Developmental milestones for 2-year-olds

By Amanda Morin

Developmental milestones for 2-year-olds, 2 year olds, little boy building with blocks

At a glance

  • At this age, toddlers gain many social, language, learning, and physical skills.

  • They typically reach new milestones throughout the year.

  • Some 2-year-olds have delays in their development.

The toddler years are in full swing for 2-year-olds, and it’s a big time for growth. But you may not be sure what skills are typical for kids this age. 

The Centers for Disease Control and Prevention (CDC) has a list of milestones, which it updated with many changes in 2022. The agency moved some of the milestones to different age ranges, which some experts question. The CDC milestones below can help you know what to expect. If your child isn’t meeting them, it can point to possible developmental delays. If you have concerns, be sure to talk to your child’s health care provider.

The CDC milestones below can help you know what to expect by 24 months30 months, and 36 months.

You can also learn more about: 

At 24 months

Social/emotional milestones

  • Notices when others are hurt or upset, like pausing or looking sad when someone is crying
  • Looks at your face to see how to react in a new situation

Language/communication milestones

  • Points to things in a book when you ask, like “Where is the bear?”
  • Says at least two words together, like “More milk.”
  • Points to at least two body parts you name, like nose or toes
  • Uses more gestures than just waving and pointing, like blowing a kiss or nodding yes 

Cognitive milestones (learning, thinking, problem-solving)

  • Holds something in one hand while using the other hand; for example, holding a crayon box and taking out a crayon
  • Tries to use switches, knobs, or buttons on a toy
  • Plays with more than one toy at the same time, like putting toy food on a toy plate 

Movement/physical development milestones

  • Kicks a ball
  • Runs
  • Walks (not climbs) up a few stairs with or without help
  • Eats with a spoon

By 30 months

Social/emotional milestones

  • Plays next to other children and sometimes plays with them
  • Shows you what they can do by saying, “Look at me!”
  • Follows simple routines when told, like helping to pick up toys when you say, “It’s clean-up time.”

Language/communication milestones

  • Says about 50 words
  • Says two or more words together, with one action word, like “Doggie run”
  • Names things in a book when you point and ask, “What is this?”
  • Says words like “I,” “me,” or “we”

Cognitive milestones (learning, thinking, problem-solving)

  • Uses things to pretend, like feeding a block to a doll as if it were food
  • Shows simple problem-solving skills, like standing on a small stool to reach something
  • Follows two-step instructions like “Put the toy down and close the door.”
  • Shows they know at least one color, like pointing to a red crayon when you ask, “Which one is red?”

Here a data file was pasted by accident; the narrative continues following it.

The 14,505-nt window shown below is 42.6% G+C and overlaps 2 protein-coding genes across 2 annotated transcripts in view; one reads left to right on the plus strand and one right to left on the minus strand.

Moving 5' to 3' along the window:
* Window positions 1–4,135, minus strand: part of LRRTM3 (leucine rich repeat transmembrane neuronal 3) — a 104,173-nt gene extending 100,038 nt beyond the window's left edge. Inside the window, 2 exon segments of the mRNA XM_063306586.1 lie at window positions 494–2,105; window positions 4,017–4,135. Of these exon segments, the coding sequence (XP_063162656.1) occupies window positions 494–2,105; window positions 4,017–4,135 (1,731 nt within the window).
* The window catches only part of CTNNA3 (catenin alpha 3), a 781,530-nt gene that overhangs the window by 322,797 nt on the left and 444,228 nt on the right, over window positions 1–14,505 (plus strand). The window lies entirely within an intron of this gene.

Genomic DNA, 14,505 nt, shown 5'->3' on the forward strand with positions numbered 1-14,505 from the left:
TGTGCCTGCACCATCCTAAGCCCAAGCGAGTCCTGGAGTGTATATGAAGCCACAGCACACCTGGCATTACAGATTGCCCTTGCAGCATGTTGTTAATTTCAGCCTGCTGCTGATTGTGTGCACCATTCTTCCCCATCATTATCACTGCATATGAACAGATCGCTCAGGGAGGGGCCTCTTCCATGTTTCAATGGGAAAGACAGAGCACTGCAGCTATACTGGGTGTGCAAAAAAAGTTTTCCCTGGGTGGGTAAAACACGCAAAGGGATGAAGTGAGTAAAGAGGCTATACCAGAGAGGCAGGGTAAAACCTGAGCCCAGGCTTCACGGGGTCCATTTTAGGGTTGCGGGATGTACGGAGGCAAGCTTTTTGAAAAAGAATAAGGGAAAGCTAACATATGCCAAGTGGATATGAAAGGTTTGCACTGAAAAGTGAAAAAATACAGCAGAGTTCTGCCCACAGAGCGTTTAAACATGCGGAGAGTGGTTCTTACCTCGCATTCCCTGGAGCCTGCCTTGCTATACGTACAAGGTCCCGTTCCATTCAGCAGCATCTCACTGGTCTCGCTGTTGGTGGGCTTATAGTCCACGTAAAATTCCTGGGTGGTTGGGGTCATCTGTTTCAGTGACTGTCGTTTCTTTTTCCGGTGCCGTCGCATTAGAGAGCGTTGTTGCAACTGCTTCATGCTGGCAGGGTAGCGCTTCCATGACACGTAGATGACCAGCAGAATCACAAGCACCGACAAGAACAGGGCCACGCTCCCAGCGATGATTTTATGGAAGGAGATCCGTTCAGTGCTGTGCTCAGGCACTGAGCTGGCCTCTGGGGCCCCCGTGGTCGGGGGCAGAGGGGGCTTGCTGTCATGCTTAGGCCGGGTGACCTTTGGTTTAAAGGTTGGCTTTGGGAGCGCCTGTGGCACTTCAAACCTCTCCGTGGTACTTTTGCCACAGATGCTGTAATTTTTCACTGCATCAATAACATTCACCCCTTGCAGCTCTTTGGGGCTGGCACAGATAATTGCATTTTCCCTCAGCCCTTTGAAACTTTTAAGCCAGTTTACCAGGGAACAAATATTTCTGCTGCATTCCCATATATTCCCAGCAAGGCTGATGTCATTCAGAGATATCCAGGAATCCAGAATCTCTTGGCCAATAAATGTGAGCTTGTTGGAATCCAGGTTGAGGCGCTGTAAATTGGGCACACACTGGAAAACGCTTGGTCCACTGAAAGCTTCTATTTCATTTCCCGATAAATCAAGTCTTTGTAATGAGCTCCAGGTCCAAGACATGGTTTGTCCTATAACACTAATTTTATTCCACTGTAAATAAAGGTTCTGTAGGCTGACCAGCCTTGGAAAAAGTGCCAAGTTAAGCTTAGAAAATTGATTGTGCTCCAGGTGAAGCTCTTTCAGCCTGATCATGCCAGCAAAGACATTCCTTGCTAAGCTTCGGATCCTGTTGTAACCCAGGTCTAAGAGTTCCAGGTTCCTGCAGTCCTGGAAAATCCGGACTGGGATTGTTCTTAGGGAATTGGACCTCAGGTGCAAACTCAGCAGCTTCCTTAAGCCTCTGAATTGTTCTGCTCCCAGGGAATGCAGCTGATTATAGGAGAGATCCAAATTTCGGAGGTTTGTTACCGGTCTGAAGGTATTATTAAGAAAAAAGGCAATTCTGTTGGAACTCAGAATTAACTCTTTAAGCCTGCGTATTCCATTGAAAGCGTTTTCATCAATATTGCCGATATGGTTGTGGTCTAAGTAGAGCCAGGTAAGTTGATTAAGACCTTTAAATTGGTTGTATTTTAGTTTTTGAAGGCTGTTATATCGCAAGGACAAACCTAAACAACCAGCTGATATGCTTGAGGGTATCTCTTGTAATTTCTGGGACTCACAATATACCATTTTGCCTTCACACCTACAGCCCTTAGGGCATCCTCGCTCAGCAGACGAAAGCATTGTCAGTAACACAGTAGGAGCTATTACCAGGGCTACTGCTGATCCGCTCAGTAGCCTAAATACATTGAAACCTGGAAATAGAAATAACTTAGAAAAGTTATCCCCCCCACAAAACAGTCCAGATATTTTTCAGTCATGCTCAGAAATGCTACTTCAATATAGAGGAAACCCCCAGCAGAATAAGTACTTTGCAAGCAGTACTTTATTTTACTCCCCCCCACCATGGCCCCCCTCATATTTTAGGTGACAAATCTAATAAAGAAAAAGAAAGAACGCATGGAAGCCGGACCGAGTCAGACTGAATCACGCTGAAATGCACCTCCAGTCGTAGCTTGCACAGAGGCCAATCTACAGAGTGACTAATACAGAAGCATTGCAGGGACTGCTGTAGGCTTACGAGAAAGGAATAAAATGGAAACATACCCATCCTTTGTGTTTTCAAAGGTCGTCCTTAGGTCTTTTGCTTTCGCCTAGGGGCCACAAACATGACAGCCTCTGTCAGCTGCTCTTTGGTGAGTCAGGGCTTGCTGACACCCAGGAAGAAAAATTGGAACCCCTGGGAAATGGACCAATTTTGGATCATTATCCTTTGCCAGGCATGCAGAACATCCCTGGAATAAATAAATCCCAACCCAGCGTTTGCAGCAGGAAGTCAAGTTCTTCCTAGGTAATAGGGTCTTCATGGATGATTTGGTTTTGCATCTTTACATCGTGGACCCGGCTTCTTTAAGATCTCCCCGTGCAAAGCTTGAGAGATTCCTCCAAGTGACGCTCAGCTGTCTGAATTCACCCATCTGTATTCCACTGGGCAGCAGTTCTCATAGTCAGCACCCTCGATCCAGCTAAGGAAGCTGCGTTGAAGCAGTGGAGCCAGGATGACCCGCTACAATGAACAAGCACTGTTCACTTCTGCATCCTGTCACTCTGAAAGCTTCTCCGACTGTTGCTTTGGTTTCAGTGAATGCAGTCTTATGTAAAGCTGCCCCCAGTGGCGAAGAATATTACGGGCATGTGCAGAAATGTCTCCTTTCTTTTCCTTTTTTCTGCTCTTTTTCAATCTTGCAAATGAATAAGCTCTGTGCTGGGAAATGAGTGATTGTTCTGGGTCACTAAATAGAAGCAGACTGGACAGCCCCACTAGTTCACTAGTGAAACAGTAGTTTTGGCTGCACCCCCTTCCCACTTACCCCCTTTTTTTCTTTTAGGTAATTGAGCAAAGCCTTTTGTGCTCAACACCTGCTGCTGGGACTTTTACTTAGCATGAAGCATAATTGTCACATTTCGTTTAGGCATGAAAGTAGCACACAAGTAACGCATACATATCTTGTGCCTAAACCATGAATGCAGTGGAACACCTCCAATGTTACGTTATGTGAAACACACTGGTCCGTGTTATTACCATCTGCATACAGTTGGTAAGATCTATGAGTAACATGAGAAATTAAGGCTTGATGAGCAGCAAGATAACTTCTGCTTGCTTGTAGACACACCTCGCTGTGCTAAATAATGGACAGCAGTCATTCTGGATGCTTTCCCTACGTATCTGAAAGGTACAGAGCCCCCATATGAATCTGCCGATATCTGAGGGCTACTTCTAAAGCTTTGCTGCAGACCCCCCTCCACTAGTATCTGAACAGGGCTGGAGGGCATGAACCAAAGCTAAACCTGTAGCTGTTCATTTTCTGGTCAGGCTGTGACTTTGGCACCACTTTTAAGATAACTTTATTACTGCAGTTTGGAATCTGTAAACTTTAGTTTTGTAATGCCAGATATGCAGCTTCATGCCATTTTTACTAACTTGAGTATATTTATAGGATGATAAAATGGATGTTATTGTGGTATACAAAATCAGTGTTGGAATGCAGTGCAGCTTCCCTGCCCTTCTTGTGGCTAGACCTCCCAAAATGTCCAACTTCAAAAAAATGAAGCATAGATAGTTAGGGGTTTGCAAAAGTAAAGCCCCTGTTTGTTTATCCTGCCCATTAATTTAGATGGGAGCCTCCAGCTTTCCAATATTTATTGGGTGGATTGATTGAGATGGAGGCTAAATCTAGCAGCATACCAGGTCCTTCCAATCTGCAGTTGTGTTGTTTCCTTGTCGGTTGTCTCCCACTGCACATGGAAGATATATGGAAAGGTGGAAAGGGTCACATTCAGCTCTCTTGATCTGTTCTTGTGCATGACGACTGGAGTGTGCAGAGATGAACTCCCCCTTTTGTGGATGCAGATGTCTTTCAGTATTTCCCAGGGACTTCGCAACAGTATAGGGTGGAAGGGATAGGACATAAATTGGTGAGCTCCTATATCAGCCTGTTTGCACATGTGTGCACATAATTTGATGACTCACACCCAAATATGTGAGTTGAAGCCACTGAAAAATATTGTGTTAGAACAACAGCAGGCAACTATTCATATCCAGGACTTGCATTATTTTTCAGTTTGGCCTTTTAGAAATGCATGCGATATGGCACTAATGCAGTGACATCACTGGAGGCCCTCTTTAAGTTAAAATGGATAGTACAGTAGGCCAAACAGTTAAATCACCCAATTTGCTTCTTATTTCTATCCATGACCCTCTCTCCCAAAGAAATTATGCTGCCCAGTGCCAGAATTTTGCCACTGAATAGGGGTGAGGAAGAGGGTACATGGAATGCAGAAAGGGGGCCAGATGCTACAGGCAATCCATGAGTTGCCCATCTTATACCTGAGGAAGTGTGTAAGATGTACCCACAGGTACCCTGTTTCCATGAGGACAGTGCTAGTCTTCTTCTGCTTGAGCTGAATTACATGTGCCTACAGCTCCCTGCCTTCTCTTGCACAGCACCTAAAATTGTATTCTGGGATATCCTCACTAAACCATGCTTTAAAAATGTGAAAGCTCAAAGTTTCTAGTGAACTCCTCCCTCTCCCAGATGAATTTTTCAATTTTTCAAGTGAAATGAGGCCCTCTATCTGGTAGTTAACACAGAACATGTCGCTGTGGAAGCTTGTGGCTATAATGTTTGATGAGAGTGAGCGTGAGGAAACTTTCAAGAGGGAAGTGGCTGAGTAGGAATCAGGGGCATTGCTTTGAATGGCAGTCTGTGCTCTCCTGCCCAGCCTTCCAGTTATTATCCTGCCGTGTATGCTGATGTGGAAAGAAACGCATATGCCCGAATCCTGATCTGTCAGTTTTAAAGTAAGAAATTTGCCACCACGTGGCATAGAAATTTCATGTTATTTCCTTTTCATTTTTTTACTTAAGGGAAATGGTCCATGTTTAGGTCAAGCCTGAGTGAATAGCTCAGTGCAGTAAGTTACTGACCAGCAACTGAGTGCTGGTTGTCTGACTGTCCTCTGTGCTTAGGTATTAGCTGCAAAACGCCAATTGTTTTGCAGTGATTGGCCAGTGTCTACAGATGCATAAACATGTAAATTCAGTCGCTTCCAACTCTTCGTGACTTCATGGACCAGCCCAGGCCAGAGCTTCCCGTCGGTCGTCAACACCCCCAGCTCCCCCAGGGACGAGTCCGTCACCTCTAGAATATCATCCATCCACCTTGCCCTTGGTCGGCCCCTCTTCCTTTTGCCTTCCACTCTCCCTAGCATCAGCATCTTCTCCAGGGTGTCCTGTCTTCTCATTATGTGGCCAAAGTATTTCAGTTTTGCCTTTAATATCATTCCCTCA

Movement/physical development milestones

  • Uses hands to twist things, like turning doorknobs or unscrewing lids
  • Takes some clothes off without help, like loose pants or an open jacket
  • Jumps off the ground with both feet
  • Turns book pages, one at a time, when you read out loud

By 36 months

Social/emotional milestones

  • Calms down within 10 minutes after you leave (if they have separation anxiety)
  • Notices other children and joins them to play

Language/communication milestones

  • Talks with you in conversation using at least two back-and-forth exchanges
  • Asks “who,” “what,” “where,” or “why” questions, like “Where is Mommy/Daddy?”
  • Says what action is happening in a picture or book when asked, like “running,” “eating,” or “playing”
  • Says first name, when asked
  • Talks well enough for others to understand, most of the time

Cognitive milestones (learning, thinking, problem-solving)

  • Copies a circle when you show them how
  • Avoids touching hot objects, like a stove, when warned

Movement/physical development milestones

  • Strings items together, like large beads or macaroni
  • Puts on some clothes without help, like loose pants or a jacket
  • Uses a fork

All kids develop at their own rate, and some take more time than others. But if your toddler isn’t meeting the majority of these milestones by 3, let your child’s health care provider know. You can talk about whether an early intervention evaluation makes sense for your toddler.

Key takeaways

  • By the end of this year, kids are usually asking many “why” questions.

  • Most speak clearly enough that strangers can understand what they say.

  • If kids don’t meet many of these milestones, it’s a good idea to talk with a medical provider.

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    About the author

    About the author

    Amanda Morin is the director of thought leadership at Understood and author of “The Everything Parent’s Guide to Special Education.” She worked as a classroom teacher and early intervention specialist for more than a decade.